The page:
Restrict Local Admin Group

I am revoking local admin rights for certain users for their domain login, and will be creating local accounts such as computername\user that will be local admins.  They would login with their domain ID, then use RunAs or bypass UAC with their local admin accounts.

My question is this - how can I prevent them from doing a RunAs or bypassing UAC so they can't just add themselves to the local admin for their domain account.  I could use and will use Restricted Groups, but that would only flush it out every 90 minutes or whatever I adjust the refresh interval to.  I need to be able to manage this group through GPO - but would not want any non Domain Admins, for example, to be able to modify it.
rosederekjAsked:
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rosederekjConnect With a Mentor Author Commented:
I actually did some testing - the local admin user can't make changes that impact the domain.  It gets an error when trying to use the local user to elevate the domain user to local admin.

Guess I don't have to worry about it after all.
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Mike KlineCommented:
So these users will now just have "normal" accounts.  they won't be members of any local admin groups or elevated groups in the domain?
If that is the case they shouldn't be able to elevate themselves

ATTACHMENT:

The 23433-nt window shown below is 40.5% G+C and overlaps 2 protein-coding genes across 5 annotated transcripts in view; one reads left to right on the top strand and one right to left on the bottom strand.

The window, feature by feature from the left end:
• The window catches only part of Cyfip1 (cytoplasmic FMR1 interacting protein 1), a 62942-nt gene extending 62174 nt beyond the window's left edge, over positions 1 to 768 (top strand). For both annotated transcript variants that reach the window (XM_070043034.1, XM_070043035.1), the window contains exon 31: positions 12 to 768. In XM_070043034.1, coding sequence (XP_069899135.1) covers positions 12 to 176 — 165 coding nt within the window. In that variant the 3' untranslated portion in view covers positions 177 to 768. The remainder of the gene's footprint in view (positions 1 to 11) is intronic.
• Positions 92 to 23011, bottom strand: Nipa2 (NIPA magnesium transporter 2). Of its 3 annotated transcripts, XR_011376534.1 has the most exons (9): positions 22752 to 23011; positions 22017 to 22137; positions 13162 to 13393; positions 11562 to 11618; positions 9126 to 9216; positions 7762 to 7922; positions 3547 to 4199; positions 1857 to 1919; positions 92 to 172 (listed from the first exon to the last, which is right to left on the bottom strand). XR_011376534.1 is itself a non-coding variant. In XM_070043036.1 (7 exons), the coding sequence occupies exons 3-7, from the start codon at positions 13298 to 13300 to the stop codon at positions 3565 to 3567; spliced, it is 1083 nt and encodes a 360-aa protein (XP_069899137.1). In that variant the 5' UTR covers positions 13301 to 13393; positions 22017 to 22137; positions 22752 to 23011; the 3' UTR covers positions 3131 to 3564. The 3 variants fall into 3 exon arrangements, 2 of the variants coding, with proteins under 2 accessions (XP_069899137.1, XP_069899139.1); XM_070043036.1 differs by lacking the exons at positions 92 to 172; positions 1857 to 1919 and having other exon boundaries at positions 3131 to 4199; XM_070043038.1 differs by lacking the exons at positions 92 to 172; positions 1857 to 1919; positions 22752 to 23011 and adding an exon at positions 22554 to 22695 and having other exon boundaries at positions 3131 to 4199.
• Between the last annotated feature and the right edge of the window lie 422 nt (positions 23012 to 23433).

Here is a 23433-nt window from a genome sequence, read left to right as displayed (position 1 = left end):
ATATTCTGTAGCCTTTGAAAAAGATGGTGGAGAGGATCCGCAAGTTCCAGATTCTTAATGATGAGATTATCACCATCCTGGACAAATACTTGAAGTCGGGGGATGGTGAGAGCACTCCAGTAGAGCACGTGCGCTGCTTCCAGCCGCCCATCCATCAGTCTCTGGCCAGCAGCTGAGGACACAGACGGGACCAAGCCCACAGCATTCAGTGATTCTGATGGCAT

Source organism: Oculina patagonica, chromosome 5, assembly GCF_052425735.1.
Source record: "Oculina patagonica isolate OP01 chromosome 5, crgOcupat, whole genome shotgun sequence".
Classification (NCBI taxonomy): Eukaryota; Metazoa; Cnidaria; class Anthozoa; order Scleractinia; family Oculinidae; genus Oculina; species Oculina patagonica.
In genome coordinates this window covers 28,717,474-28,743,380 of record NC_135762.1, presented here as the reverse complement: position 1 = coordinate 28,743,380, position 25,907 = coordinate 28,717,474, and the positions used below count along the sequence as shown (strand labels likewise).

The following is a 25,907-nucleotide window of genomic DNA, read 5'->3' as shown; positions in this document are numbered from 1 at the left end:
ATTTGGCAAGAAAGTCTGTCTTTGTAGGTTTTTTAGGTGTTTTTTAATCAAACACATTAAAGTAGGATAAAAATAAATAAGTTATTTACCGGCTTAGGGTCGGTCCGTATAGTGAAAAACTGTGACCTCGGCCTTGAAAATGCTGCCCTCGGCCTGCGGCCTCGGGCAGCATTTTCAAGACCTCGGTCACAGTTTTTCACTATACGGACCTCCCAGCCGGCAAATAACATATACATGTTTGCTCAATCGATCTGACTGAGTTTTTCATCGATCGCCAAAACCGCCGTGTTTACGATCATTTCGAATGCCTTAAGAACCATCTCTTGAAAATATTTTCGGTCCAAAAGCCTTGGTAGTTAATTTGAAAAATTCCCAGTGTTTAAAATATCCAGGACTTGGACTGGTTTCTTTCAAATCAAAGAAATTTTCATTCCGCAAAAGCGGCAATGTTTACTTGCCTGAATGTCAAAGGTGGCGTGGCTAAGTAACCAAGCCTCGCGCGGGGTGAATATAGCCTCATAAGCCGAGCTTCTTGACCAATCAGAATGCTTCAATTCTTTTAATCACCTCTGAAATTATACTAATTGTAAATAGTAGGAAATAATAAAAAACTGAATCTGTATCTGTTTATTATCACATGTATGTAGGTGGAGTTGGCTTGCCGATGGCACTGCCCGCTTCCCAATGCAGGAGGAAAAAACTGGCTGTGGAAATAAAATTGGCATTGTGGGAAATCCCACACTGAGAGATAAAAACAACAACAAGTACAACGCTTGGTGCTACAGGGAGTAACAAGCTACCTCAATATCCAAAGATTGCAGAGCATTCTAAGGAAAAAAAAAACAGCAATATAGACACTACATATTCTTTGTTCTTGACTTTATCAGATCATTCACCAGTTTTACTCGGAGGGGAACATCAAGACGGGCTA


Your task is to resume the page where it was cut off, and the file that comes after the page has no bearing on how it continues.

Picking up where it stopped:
...I know they could boot of a boot disc and do tricks like that but those are only the most advanced users.  Is that what you are worried about.
Thanks
Mike
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rosederekjAuthor Commented:
No, sorry, I wasn't clear apparently.

They will still have domain accounts that will be "users".  They will have non-domain accounts, local to their machines, that will be administrators.  They will login as their domain accounts, and do RunAs or UAC prompts by using these local to the machine administrator accounts as needed.  I don't want them to be able to use that local to the machine account to elevate and then modify local admin group memberships, such as including their domain account.
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oBdACommented:
Sorry, that's simply not possible. Any local administrator can do with the machine whatever he wants to (including removing the machine from the domain, which would break the Restricted Groups policy as well...); after all, that's what an administrator account is for.
You can only handle this through a company policy, and "demote" users who aren't trustworthy enough to Power Users or regular users.
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